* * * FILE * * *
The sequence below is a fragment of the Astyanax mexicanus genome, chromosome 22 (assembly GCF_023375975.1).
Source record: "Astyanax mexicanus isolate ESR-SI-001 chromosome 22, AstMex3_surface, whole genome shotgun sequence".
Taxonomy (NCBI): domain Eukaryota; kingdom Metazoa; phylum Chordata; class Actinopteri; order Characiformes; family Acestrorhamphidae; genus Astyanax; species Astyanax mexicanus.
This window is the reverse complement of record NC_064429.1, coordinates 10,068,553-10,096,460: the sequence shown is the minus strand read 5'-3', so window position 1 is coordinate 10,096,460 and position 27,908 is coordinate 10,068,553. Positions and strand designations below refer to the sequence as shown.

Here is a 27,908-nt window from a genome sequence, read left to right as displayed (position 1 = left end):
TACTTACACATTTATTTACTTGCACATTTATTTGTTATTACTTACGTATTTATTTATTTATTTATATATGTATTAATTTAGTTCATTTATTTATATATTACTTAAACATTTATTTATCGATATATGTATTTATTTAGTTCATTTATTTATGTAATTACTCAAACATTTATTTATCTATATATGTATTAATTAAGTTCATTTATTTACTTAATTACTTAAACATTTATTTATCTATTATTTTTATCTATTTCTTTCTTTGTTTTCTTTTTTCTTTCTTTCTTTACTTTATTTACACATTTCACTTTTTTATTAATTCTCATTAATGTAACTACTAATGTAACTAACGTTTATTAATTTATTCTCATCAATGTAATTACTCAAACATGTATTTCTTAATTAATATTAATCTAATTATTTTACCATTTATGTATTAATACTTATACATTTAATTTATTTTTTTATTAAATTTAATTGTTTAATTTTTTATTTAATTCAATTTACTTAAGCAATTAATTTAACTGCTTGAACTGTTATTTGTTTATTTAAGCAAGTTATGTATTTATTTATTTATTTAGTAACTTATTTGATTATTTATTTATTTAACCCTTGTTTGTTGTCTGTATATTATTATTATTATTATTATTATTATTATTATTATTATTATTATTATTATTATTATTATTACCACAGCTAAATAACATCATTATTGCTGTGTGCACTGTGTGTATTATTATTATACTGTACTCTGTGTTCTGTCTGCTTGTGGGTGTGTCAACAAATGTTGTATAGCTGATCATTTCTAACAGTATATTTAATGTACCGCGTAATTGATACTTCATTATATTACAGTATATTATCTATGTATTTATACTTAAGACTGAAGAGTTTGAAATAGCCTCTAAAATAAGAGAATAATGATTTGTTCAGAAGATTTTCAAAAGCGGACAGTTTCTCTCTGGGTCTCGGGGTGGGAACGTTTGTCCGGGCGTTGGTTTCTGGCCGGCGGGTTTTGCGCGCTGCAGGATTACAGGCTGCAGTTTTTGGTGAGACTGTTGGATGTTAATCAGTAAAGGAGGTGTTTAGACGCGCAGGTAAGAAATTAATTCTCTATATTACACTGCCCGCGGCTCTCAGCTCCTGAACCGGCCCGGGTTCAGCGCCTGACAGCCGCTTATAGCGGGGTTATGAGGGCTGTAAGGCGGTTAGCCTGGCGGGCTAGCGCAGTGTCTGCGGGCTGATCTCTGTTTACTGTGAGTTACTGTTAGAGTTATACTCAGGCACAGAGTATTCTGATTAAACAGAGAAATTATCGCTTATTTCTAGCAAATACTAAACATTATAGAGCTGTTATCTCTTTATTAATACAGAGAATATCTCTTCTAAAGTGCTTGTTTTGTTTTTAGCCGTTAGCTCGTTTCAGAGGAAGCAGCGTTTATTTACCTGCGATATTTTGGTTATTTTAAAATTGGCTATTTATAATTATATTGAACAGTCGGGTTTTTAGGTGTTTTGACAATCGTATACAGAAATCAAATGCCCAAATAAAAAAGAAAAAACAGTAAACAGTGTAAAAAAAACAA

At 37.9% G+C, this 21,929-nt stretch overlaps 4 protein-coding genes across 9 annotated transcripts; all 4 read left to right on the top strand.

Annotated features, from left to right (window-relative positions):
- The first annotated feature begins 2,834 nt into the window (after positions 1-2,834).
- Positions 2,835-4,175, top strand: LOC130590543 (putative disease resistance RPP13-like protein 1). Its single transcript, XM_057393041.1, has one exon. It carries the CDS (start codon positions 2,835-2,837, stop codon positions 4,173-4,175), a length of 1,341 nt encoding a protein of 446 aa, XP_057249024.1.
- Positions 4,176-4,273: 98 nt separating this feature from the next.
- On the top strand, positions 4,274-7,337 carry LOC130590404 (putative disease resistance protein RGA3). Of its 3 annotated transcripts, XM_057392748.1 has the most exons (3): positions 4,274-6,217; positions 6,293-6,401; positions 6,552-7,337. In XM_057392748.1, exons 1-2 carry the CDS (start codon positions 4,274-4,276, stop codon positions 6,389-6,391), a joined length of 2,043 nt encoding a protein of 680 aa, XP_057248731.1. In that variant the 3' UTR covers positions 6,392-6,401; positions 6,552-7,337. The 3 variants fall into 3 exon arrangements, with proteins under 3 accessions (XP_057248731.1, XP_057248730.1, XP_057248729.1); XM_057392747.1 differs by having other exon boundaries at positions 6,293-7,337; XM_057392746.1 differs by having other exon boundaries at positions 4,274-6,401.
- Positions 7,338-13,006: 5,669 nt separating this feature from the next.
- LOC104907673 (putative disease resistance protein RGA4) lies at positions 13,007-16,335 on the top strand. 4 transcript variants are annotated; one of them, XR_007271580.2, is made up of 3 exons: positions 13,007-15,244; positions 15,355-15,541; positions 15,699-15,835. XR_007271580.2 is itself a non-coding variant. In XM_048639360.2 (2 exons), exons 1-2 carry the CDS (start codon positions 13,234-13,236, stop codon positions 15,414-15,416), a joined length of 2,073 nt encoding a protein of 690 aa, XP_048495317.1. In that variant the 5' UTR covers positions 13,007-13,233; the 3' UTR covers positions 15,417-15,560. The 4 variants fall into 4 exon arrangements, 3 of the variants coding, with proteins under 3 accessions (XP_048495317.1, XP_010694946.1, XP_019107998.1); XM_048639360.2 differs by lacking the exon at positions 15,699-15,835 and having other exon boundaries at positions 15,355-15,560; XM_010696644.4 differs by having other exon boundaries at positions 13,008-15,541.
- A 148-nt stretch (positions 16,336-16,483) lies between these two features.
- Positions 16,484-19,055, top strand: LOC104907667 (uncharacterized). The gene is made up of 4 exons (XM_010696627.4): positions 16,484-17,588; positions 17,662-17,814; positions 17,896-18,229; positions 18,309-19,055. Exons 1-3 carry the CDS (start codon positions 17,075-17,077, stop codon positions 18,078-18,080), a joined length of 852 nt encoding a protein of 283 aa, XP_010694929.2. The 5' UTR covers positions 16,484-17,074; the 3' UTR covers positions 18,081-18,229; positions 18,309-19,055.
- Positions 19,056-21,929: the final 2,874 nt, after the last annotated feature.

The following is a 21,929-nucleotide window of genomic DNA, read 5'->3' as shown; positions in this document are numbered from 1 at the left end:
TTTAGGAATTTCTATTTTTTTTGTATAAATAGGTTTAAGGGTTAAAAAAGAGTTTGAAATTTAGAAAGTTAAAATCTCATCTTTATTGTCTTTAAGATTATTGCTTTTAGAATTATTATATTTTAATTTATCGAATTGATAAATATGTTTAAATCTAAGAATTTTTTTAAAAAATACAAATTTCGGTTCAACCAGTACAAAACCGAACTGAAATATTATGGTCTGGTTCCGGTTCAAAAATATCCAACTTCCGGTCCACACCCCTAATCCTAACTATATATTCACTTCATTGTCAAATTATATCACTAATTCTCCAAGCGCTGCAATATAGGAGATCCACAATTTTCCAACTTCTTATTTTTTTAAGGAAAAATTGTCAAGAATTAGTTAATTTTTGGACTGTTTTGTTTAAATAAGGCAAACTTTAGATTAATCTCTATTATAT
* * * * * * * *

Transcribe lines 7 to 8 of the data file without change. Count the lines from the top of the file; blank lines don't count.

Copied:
At 37.9% G+C, this 21,929-nt stretch overlaps 4 protein-coding genes across 9 annotated transcripts; all 4 read left to right on the top strand.

Annotated features, from left to right (window-relative positions):